Musings from outside the mainstream.
CORVALLIS – It wasn’t surprising for me to read of the predicament Kate Willson, the student media advisor at OSU, finds herself. The university has long stymied efforts to fully utilize the assets it holds. In the late 1980s there were many interested in boosting the reach of KBVR FM through more community involvement, but it was thwarted by a long term advisor with no vision, wanting to maintain her comfortable position.
Fast forward to 2001, post internet bubble. With a focus on entrepreneurship and business incubators, OSU resurrected parts of the journalism department by recruiting Joel Thierstein from Baylor University to run its New Media Department. There were grand plans to leverage new technologies and business. Though well received by students, he ran up against similar resistance to expand the media presence at OSU. He was awkwardly removed after just a few years in 2006. OSU cited “budget constraints,” though students and potential donors were confused.
As many people have passed through various positions of management, it is hard to pin the faults on any one person. But, there is considerable institutional apathy connected with a much more sinister lack of accountability, especially when leaders are challenged on even the most fundamental levels of fairness and equity or when being asked for more transparency.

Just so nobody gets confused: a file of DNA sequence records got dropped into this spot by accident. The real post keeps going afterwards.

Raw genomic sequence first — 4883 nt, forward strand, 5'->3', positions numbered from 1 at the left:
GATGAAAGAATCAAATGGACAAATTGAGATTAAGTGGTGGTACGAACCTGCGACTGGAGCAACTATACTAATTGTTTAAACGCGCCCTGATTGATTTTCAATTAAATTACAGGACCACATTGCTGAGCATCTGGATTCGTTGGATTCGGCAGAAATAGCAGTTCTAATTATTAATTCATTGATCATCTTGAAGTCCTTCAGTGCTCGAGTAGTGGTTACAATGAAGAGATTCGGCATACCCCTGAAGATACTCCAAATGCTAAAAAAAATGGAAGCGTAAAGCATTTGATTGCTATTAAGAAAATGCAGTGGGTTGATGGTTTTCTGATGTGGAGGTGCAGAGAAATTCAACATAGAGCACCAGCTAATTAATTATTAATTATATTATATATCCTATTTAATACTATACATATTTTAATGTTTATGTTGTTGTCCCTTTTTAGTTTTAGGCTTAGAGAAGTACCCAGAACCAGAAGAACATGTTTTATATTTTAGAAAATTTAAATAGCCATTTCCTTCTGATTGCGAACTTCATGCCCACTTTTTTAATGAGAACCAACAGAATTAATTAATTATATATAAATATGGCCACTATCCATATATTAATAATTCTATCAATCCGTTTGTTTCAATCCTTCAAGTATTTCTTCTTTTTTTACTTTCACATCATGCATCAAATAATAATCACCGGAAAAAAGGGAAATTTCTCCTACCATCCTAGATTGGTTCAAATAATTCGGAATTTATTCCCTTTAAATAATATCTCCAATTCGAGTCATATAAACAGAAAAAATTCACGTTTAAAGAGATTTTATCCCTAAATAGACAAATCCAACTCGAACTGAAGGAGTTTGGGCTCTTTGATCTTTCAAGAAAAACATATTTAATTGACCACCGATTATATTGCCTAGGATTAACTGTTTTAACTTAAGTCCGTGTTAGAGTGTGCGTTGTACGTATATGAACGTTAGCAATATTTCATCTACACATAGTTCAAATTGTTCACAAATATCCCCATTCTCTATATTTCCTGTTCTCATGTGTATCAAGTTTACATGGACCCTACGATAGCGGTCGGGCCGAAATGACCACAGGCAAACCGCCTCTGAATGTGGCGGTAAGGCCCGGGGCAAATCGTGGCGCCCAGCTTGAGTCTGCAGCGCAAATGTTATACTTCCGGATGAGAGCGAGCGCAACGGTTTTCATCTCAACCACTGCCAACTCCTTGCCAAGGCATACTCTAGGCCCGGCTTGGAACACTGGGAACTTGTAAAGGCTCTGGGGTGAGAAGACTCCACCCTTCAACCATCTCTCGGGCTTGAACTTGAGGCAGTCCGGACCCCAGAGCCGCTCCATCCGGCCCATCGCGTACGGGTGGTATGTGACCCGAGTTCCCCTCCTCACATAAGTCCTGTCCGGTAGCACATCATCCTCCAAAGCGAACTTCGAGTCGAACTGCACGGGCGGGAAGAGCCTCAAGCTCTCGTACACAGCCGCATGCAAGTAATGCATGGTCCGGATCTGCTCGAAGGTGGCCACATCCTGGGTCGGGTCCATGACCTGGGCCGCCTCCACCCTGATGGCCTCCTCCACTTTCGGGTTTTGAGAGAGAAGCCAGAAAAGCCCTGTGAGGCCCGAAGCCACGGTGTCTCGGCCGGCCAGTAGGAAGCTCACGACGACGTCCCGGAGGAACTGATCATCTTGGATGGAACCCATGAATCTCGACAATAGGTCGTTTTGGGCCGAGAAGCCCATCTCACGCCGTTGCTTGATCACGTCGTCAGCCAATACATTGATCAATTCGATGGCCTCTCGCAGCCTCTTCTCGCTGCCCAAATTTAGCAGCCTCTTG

The legal advice and supervision Willson received from OSU sounds remarkably similar to stories I’ve heard from employees whose grievances weave their way up to the Equal Opportunity or Ombudsman’s offices. The message repeatedly given is to protect the university over the wrongs of tenured bullies or simply those whose inaction contributed to an unhealthy work environment.
Those in the know, both inside and outside the university acknowledge off the record that OSU regularly hemorrhages women and minorities on a regular basis. Some of these people have been recruited to OSU only to run into people in positions of authority who cling to power and create road blocks to innovation, creativity and institutional change.
From knowing personally the competency of the individuals involved in some situations, it doesn’t appear to be overt racisms or gender insensitivity. Rather the issue is an institutional rut due in part to fear of liability that renders it in effective at best, and ends careers at worst.
A second issue is that many management positions appear contingent on the person holding a PhD. This doesn’t make anyone a good manager of people; rather it’s a prayer that they can do that as well. And so, you often have people well outside of their discipline, managing people who conduct complex research. This enables a form of blind trust in established, if dated, experts that leads to management inertia when it comes to addressing inclusion or incompetent management or accepting new ideas from strong candidates with experience outside of academia.
So here we are in 2013. OSU hires a dynamite investigative reporter with real life experience as their student media advisor. She makes a records request that is reasonable regardless of who makes it, and is directly in line with the subject matter she was hired to advise students on. This is why you hire experts; to excite and engage students!